When the Durham Correctional Center shut down last week and its inmates shuttled off to other facilities, Runt, Bobo, Twinkletoes and Smokey once again faced an uncertain future.
Those last four inhabitants - all feline - were treated as pets by inmates and officers, who worried about what would happen to the cats with the prison closed.
So prison officials called the same group that had saved the cats' lives more than a year earlier.
Tia Hagnas, founder of Alley Cats and Angels, a nonprofit rescue group in Raleigh, was contacted by a security officer in May 2010 asking for help with a friendly mama cat and kittens. When the officer mentioned that there also were feral cats on-site, Hagnas promised to help those, too.
Feral cats are typically captured and killed by animal control officers - a method Hagnas says would upset the inmates, who had bonded with the cats. Her mission was to fix the feral cat problem at the prison using a method endorsed by cat rescue groups nationally - Trap-Neuter-Return. Hagnas says trapping and neutering the felines, then returning them to the trapping spot, works best because cats can no longer multiply exponentially. But the practice is illegal in Durham and Wake counties because the "return" is technically considered animal abandonment.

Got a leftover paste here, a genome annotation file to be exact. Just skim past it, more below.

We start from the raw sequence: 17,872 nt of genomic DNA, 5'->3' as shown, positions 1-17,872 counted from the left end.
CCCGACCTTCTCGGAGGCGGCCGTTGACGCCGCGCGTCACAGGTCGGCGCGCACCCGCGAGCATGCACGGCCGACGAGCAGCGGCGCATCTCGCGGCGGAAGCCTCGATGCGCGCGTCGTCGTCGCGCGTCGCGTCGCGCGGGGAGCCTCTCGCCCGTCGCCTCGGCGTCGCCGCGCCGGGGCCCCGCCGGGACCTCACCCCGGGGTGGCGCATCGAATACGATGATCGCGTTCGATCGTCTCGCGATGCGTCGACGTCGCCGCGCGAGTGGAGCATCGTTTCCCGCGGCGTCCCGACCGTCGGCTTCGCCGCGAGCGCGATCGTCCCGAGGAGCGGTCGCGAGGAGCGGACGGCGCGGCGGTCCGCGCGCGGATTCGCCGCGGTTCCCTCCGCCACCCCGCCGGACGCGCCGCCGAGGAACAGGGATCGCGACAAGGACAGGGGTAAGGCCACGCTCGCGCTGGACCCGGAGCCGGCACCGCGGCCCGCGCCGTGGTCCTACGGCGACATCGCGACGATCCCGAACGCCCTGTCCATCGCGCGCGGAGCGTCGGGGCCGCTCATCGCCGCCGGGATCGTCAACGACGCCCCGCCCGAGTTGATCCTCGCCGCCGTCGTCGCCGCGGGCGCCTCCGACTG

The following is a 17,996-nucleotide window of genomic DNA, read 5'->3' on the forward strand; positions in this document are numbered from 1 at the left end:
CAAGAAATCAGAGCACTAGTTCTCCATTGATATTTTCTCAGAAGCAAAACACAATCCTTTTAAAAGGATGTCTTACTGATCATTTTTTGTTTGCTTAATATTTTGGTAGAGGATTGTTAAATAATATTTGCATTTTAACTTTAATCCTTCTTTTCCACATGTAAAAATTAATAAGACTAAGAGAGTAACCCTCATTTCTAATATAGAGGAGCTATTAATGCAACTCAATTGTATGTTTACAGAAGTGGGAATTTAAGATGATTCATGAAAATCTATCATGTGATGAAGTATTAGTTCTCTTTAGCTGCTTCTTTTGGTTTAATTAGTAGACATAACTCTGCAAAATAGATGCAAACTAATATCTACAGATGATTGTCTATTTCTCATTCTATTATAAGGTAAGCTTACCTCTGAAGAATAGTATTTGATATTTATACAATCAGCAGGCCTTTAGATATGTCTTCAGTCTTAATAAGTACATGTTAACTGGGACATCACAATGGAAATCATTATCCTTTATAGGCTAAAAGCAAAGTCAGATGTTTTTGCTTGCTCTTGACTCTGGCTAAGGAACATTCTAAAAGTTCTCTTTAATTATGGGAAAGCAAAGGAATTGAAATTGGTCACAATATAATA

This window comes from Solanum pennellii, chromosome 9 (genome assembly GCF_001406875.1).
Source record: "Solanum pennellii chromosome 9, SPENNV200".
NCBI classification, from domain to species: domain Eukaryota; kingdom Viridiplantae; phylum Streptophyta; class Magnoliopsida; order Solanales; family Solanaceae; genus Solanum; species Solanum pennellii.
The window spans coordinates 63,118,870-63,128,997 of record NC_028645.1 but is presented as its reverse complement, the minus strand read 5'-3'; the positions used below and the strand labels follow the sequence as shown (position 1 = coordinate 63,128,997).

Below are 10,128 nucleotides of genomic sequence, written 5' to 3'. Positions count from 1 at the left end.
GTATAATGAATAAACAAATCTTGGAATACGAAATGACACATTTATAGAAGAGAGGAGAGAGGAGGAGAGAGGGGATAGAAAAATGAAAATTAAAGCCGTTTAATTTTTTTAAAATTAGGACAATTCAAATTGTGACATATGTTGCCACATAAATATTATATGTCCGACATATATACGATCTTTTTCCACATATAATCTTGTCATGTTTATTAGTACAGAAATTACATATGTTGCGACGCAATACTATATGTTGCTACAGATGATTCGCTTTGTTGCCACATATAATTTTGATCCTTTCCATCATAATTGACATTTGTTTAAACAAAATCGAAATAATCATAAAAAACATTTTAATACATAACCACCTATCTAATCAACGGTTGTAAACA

Alley Cats and Angels is working with other local groups - including SAFE Haven for Cats and the Wake's Society for the Prevention of Cruelty to Animals - to get those ordinances changed.
Read the complete story, and see a lovely cat photo at newsobserver.com